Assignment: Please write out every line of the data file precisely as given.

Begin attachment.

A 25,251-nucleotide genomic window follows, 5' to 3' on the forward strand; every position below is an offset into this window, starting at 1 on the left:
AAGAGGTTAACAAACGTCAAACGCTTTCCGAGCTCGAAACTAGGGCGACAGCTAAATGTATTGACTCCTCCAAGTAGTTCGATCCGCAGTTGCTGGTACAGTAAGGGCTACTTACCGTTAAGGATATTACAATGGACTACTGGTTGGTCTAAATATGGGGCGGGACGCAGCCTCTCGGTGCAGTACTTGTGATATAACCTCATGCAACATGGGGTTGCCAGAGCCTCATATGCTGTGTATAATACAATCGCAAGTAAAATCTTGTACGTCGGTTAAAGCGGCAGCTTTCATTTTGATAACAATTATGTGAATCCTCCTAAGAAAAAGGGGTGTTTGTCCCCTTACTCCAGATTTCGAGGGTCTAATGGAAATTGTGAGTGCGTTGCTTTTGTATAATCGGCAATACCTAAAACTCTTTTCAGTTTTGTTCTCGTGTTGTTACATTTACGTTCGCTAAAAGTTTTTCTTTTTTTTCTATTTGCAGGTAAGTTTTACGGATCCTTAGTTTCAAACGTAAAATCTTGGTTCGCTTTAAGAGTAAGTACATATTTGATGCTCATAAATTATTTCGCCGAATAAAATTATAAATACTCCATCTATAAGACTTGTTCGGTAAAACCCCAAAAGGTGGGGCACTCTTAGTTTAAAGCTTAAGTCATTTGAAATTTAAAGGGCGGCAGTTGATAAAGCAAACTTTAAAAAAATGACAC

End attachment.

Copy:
A 25,251-nucleotide genomic window follows, 5' to 3' on the forward strand; every position below is an offset into this window, starting at 1 on the left:
AAGAGGTTAACAAACGTCAAACGCTTTCCGAGCTCGAAACTAGGGCGACAGCTAAATGTATTGACTCCTCCAAGTAGTTCGATCCGCAGTTGCTGGTACAGTAAGGGCTACTTACCGTTAAGGATATTACAATGGACTACTGGTTGGTCTAAATATGGGGCGGGACGCAGCCTCTCGGTGCAGTACTTGTGATATAACCTCATGCAACATGGGGTTGCCAGAGCCTCATATGCTGTGTATAATACAATCGCAAGTAAAATCTTGTACGTCGGTTAAAGCGGCAGCTTTCATTTTGATAACAATTATGTGAATCCTCCTAAGAAAAAGGGGTGTTTGTCCCCTTACTCCAGATTTCGAGGGTCTAATGGAAATTGTGAGTGCGTTGCTTTTGTATAATCGGCAATACCTAAAACTCTTTTCAGTTTTGTTCTCGTGTTGTTACATTTACGTTCGCTAAAAGTTTTTCTTTTTTTTCTATTTGCAGGTAAGTTTTACGGATCCTTAGTTTCAAACGTAAAATCTTGGTTCGCTTTAAGAGTAAGTACATATTTGATGCTCATAAATTATTTCGCCGAATAAAATTATAAATACTCCATCTATAAGACTTGTTCGGTAAAACCCCAAAAGGTGGGGCACTCTTAGTTTAAAGCTTAAGTCATTTGAAATTTAAAGGGCGGCAGTTGATAAAGCAAACTTTAAAAAAATGACAC